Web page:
On Being in Libraries

Lepine, Sierra


Miller, K. (2018). “On Being in Libraries.” Educause Review. Retrieved from https://er.educause.edu/articles/2018/8/on-being-in-libraries

Fascinating article talking about conducting renovation and rebuilding of physical library space with student inquiry in mind. Written by academic librarian at the University of Miami, discussing a recent project involving University library/librarians, University faculty, students, and educational community members in a conversation about modern student needs and desires regarding both physical library space and intellectual/research processes. Ultimately came up with plans for a Learning Commons area in the library, newly built and designed to cater specifically to 21st century students needs in regards to individualized learning, creative inquiry, learning by doing, community-based knowledge building, etc.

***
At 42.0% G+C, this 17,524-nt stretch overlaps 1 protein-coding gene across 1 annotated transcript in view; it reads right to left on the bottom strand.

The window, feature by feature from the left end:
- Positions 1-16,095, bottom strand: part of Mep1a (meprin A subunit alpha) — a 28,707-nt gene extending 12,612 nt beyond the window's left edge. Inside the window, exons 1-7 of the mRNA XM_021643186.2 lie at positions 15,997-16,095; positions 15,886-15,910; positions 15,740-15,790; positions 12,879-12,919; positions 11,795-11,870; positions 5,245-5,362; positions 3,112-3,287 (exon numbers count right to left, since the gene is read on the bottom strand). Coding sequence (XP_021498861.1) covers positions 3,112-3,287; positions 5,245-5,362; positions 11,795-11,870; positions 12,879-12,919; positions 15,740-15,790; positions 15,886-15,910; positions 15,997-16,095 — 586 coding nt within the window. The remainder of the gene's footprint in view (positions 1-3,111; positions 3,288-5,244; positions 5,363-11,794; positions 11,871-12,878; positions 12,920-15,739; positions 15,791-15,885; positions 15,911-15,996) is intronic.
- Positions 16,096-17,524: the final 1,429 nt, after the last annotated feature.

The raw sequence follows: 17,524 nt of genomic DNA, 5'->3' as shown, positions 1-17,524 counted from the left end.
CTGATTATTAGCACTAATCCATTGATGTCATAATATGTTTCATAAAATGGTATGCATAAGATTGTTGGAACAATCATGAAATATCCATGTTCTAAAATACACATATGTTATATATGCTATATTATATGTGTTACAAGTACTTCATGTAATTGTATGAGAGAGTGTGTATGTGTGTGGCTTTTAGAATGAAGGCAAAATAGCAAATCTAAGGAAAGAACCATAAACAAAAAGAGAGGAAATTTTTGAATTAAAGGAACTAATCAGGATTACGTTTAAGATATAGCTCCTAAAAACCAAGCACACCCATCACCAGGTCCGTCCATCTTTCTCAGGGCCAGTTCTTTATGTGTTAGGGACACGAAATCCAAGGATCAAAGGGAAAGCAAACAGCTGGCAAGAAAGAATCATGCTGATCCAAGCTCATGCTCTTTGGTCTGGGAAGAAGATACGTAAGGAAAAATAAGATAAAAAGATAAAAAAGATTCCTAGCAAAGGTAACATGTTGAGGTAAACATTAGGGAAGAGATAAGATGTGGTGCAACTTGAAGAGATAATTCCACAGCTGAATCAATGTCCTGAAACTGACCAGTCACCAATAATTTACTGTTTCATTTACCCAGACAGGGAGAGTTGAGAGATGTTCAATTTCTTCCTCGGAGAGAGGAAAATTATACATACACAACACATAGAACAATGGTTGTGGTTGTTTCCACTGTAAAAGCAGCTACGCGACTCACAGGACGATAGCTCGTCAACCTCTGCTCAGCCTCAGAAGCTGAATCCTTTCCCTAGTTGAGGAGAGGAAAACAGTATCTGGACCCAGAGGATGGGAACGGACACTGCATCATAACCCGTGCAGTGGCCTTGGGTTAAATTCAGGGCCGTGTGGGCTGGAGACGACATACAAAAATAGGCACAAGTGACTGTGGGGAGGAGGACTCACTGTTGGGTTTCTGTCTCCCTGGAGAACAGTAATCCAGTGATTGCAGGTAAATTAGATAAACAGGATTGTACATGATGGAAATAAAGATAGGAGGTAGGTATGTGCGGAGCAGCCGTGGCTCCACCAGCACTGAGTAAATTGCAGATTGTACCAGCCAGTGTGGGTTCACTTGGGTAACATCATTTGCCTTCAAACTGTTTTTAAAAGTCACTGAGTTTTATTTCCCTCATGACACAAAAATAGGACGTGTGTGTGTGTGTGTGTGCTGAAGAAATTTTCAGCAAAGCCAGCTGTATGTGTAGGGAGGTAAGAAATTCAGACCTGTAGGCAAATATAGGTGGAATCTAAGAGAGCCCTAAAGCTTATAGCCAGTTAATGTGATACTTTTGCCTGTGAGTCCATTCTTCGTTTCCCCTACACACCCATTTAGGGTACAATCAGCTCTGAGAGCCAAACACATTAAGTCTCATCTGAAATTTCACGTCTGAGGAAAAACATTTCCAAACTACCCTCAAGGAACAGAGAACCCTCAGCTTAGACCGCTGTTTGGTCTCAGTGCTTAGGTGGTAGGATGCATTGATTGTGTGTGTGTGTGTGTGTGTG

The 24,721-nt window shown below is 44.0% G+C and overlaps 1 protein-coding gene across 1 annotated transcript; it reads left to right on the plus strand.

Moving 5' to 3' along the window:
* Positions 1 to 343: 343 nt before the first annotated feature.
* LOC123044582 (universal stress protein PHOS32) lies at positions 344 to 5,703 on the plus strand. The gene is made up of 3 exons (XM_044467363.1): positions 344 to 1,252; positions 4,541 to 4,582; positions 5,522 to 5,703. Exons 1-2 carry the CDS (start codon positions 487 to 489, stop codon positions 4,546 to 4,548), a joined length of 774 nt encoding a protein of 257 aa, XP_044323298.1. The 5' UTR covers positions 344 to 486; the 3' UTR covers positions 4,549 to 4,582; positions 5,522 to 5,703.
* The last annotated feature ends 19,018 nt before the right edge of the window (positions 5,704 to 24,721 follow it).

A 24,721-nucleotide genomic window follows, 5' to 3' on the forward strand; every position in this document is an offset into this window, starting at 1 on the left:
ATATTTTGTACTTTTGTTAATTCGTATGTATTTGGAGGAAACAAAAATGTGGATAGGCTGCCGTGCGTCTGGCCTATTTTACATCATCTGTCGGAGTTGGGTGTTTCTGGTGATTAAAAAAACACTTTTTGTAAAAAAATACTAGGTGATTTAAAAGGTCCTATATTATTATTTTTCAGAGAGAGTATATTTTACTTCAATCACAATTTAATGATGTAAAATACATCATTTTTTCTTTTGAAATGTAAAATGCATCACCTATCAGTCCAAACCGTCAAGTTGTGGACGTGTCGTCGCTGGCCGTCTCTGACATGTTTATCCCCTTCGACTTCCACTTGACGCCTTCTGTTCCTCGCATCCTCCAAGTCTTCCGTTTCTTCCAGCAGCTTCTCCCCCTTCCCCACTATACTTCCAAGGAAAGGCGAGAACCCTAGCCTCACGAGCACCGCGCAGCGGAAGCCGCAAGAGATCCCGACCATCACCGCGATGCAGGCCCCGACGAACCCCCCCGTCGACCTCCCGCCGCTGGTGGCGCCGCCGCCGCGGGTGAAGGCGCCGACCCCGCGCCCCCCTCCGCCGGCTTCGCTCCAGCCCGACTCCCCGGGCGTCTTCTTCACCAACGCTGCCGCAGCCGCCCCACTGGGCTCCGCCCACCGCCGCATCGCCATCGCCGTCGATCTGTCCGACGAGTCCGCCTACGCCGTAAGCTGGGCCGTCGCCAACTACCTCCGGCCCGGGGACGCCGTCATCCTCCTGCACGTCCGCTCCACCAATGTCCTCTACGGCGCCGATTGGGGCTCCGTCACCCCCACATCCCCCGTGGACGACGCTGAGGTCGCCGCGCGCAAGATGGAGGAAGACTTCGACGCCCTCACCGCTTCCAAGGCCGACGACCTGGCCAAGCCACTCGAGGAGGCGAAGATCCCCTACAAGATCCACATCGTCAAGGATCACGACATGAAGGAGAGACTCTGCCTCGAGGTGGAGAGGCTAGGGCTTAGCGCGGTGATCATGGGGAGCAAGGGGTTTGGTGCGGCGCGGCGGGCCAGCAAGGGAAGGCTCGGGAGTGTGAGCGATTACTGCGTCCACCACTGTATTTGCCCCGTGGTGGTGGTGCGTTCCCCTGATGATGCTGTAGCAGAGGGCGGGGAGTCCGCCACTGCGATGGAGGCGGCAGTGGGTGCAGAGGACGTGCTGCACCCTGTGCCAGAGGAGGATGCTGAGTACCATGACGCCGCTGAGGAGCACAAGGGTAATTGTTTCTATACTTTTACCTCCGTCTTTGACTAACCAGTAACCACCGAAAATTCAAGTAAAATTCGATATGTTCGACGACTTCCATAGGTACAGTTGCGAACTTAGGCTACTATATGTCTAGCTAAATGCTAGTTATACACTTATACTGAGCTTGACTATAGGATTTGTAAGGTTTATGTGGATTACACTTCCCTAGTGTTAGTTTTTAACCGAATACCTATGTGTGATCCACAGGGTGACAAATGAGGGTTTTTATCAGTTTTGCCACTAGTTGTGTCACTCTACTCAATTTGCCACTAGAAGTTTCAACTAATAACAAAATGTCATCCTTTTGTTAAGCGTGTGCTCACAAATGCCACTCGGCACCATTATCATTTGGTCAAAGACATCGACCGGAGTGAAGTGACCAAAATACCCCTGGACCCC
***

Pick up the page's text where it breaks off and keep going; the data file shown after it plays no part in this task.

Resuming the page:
Not only did I appreciate the discussion about how design thinking and inquiry can be used in terms of lesson planning and teaching, but also in terms of how to actually design a physical space! I also liked that article ended with an acknowledgement that now students request more quiet space in library, and a rueful acceptance that, while community learning is in vogue, it is still library’s responsibility to provide quiet and contemplative learning spaces for students, too!

Next Generation Learning Space